The high frequency fields of the MRI scanner are the biggest problem, explained Professor Bauer. ‘The electrodes act like antennae, receiving the ultra-short waves and transmitting them to the cardiac tissue. This can lead to overheating and dysrhythmia, and the equipment can also become damaged.
‘In our hospital we’ve been looking into this problem and into further developments of this technology since 2003. However – and this is important to me – we’ve carried out fundamental research rather than industrial research. For instance, we spent a lot of time and did an endless series of measurements trying to identify the centres in the MRI scanner that are dangerous for patients with pacemakers. We worked out solutions that have been integrated into the configuration of the new electrodes and equipment.’
What prospects does that present?
‘The indications for MRI examinations are becoming dramatically more important: MRI scanning is now the imaging procedure with the best soft tissue contrast. It allows functional examinations, is unsurpassed for neurological examinations and for heart and abdominal examinations. Add to this the fact that patients are living longer and longer, which increases the probability of them needing an MRI examination at some stage. This affects around three quarters of patients with these devices who, due to the problems mentioned, were previously excluded from MRI examinations.‘
Will some patients still be excluded from MRI exams and are there limitations when dealing with the new CIEDs?
‘No, there are no differences to previous solutions regarding handling and features. No adjustments are needed for the implantation, and diagnosis and therapy are not limited – to the contrary. ‘There are a few unspectacular exclusion criteria -- patients with MRI compatible systems need to be of a certain height and must not be suffering a high fever. The implant should have been in place for six weeks before the first examination, the field strength should be 1.5 Tesla.’
Conversely, would it make sense to exchange CIEDs that are not compatible with MRI before their expected life span ends?
‘No. If somebody has a system implanted that works well, I would definitely not exchange it. Taking a new aggregate and connecting it to the old electrodes is not enough because the system as a whole would still not be MRI compatible. The only alternative would be to exchange the electrodes and aggregate before time, but I would advise against this.’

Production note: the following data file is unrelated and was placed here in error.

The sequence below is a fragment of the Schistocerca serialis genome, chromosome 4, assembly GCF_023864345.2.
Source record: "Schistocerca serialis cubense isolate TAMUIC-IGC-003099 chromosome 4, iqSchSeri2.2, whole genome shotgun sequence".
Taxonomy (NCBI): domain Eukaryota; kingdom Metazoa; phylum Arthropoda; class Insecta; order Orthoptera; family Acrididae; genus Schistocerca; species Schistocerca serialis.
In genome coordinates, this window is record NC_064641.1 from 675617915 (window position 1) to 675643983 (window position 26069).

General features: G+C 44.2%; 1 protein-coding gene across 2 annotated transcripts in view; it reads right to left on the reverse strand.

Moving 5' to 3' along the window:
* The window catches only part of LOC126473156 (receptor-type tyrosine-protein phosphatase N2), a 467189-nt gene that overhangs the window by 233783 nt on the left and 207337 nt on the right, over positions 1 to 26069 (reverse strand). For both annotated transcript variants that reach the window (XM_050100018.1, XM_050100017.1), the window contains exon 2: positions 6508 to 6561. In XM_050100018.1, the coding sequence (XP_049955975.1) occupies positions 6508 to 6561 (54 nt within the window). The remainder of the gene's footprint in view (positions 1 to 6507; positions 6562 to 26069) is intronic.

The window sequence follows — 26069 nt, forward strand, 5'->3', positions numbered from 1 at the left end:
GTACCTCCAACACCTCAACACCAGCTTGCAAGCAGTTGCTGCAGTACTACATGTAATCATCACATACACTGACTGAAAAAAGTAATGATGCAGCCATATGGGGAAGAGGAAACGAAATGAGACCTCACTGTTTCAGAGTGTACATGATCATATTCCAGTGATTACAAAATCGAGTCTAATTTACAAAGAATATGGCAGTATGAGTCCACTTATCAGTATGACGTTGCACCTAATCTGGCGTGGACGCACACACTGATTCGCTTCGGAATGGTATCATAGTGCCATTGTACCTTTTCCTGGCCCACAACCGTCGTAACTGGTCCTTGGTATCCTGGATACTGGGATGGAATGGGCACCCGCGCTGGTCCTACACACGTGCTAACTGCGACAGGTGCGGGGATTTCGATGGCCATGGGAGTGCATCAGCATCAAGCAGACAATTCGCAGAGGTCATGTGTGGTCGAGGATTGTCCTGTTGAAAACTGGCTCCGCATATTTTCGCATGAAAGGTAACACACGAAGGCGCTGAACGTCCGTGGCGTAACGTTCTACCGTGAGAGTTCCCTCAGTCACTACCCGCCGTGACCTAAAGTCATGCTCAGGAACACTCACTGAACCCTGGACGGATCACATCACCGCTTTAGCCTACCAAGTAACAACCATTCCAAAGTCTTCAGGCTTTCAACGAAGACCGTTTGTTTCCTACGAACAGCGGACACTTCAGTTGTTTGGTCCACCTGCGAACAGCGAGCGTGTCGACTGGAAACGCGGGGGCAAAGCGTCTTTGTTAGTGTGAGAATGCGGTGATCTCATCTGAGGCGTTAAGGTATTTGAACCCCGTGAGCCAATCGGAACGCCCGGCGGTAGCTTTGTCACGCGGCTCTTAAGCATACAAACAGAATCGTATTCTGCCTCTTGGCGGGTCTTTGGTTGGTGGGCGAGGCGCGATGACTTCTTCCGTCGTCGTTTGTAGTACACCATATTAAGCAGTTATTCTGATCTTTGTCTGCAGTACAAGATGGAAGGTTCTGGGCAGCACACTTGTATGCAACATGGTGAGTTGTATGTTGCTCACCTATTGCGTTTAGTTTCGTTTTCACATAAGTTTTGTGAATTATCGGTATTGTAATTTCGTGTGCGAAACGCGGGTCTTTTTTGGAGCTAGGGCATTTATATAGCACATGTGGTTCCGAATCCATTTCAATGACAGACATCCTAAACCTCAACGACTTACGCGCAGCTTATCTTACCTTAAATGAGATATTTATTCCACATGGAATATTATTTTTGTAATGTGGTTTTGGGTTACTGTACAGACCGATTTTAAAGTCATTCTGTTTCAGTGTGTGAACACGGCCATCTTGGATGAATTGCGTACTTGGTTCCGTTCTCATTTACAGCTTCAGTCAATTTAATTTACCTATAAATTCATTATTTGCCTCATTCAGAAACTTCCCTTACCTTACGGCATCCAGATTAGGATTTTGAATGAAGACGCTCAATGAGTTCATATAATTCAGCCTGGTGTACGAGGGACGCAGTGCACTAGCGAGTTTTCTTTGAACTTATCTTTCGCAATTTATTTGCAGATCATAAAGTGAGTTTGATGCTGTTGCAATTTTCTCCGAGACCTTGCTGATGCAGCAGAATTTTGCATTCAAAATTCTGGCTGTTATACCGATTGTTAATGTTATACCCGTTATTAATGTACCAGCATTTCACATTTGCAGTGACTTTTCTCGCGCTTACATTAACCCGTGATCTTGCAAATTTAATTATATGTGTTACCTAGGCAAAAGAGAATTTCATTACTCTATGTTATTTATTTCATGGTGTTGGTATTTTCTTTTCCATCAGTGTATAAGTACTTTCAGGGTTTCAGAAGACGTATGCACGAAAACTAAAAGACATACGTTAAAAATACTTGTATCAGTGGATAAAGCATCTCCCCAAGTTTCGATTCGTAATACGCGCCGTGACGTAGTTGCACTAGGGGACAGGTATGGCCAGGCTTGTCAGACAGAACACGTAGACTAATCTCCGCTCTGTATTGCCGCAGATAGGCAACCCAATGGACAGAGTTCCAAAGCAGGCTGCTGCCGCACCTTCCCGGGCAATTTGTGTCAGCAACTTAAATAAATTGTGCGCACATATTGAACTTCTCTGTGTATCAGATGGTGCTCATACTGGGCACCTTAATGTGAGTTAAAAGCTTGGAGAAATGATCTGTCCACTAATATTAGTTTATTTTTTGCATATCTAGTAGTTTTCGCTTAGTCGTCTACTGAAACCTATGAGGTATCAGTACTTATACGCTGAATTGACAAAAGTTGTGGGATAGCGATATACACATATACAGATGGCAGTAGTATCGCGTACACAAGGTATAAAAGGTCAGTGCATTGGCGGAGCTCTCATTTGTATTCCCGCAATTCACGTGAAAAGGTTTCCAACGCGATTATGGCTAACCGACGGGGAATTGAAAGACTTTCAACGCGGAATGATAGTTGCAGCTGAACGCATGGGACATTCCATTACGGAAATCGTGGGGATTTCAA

What else is important regarding, for instance, cooperation with radiologists?
‘The most important basis for good cooperation is to work as a wellrehearsed team. When radiologists carry out MRI examinations a cardiology team should always be involved in the process, also for the pre-selection of patients. Moreover, cardiologists have the competency when it comes to pacemakers and defibrillators and last, but not least, patients should obviously be looked after by a cardiologist during the examination.’
What is your conclusion regarding the future management of dysrhythmias with MRI compatible CIEDs?
‘The new devices are definitely a milestone for cardiology. They link the best, most modern imaging procedure with a growing group of people in need of this technology: The number of patients wearing an ICD or CRT is strongly on the increase. Now we can also help these patients thanks to innovative technology.’
With doctorates in medicine and physics, Professor Wolfgang Rudolf Bauer is a consultant at the Centre for Internal Medicine, Medical Clinic I, University Hospital Würzburg, where heads the MRI and Clinical Electrophysiology Department. Beyond patient care, the cardiologist’s interests lie in fundamental research into MRI imaging, as seen in the Collaborative Research Centre 688 ‘Mechanisms and imaging of cardiovascular cell-cellinteractions’, as well as in his work as head of the Cardiac MRI and Biophysics research group and the working group with the same name based at the Comprehensive Heart Failure Centre.